• Evidential requirements cannot be more than is strictly necessary and proportionate;

  • Application forms will be “short, simple, user friendly and adjusted to the context of the Withdrawal Agreement” (so presumably less than the current 85 pages);

  • The UK “will work with the applicants to help them prove their eligibility under the Withdrawal Agreement and to avoid any errors or omissions that may impact on the application decision”;

  • Applicants will be given the opportunity to furnish supplementary evidence or remedy any deficiencies where it appears a simple omission has taken place;

  • A principle of evidential flexibility will apply, enabling the Home Office to exercise discretion in favour of an applicant where appropriate;

  • A proportionate approach will be taken to those who miss the deadline for application where there is a good reason. 

If, as seems inevitable, the UK wishes to impose a requirement that EU nationals apply for a new form of residence status, a period of “at least two years” will be allowed for applications to be made, during which individuals will enjoy the rights conferred by the Withdrawal Agreement. 

In this context, systematic criminality and security checks will be permissible (para 24). 

Individuals who hold permanent residence documentation by the specified date “will have that document converted into the new document free of charge, subject only to verification of identity, a criminality and security check and confirmation of ongoing residence” (para 23). There will therefore be at least administrative benefits to having obtained permanent residence documentation in advance of the specified date.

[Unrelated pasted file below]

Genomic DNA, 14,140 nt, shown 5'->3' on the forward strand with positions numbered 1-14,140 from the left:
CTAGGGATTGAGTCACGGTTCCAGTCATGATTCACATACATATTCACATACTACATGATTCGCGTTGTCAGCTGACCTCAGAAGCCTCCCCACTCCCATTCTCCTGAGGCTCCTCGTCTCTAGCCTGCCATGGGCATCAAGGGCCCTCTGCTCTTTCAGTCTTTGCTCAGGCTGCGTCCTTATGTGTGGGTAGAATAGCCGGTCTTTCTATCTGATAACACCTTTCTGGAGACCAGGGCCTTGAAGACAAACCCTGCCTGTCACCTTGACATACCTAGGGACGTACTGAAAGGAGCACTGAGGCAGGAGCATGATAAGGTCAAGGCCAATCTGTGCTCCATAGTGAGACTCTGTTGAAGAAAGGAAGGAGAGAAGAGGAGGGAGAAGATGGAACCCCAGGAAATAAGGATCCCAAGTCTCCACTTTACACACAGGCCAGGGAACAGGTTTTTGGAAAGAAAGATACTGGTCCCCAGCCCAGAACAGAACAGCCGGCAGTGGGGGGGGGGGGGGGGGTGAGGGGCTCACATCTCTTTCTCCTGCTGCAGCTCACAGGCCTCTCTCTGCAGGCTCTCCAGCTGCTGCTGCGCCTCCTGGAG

Procedural safeguards and judicial redress: Decisions on status are to be taken by reference to objective criteria in the Withdrawal Agreement. There will be no discretion unless in favour of the applicant. There will be safeguards for a fair procedure (as yet unspecified), and decisions “will be subject to the redress mechanisms and judicial controls provided in Directive 2004/38/EC”, necessitating access to a full merits review (see para 19).


The implementation and application of the citizens' rights Partof the Withdrawal Agreement will be monitored on the EU side by the European Commission and on the UK side by a new independent national authority. 

Addendum (with thanks to Jonathan Kingham of LexisPSL) 

Since publication of the joint report, the UK government has updated its relevant materials for EU citizens, in particular its documents: Status of EU citizens in the UK: what you need to know and Example case studies: EU citizens' rights in the UK. The ‘Status of EU citizens’ in the UK document confirms that the government expects the offer to be extended to resident nationals of Norway, Iceland, Lichtenstein and Switzerland, and that Irish nationals will not need to apply for the new settled status (as ‘the rights of British and Irish citizens in each other’s countries are rooted in the Ireland Act 1949’).